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Using mosfet to switch 12V to a load with a hard ground.

Gusisin

Apr 2, 2024
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I currently have the existing circuit to control my car horn via a relay. I am a beginner but trying to figure out how I can replace the relay with a mosfet. I got it working to control the horm via 3.3v to an n channel mosfet to sound the horn by using a mosfet to switch a relay to connect 12V direct to pin 2 of the horn. To get rid of the relay and use onlt a high current mosfet I am not sure how to get around the ground fitted at the horn. SHould I use a p-type instead and control the 12v rather than use an n-type to controll access to ground? If so I am a bit lost at that point.
1712079435719.png
 

danadak

Feb 19, 2021
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If you are stuck with one side horn grounded then you do a high side switch.





Regards, Dana.
 

crutschow

May 7, 2021
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Here's a high-side P-MOSFET switch to power the grounded horn:
It powers the horn with a 3V to 12V input.
The P-MOSFET can be any with at least a 15A, 30V rating.

1712088596765.png
 

Gusisin

Apr 2, 2024
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Guys thank you so much I have som p-mosis arriving tomorrow I will try it out and get back with my results. Thanks so much for the great help.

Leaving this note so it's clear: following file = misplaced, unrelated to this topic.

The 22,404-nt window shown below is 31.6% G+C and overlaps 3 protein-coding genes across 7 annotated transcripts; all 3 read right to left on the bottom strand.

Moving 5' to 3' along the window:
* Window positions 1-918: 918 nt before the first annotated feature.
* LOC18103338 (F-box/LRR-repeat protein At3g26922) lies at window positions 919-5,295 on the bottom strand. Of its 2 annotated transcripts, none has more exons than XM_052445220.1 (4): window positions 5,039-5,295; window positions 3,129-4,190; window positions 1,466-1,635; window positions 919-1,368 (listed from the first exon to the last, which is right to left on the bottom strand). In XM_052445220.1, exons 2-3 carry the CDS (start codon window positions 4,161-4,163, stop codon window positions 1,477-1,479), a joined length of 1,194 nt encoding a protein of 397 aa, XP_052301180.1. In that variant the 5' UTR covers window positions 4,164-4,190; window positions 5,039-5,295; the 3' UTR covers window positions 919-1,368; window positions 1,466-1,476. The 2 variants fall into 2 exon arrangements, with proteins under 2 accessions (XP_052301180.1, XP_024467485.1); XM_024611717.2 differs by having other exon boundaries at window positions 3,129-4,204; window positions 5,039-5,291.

Bluejets

Oct 5, 2014
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I doubt your expected circuit is correct.
Auto wiring to the horn (and other equipment) is normally earth return.
i.e. power is applied to the horn (or other equipment) and the ground is taken to the slipring on the steering wheel.
Those that use a relay would be similar.
 

Gusisin

Apr 2, 2024
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I doubt your expected circuit is correct.
Auto wiring to the horn (and other equipment) is normally earth return.
i.e. power is applied to the horn (or other equipment) and the ground is taken to the slipring on the steering wheel.
Those that use a relay would be similar.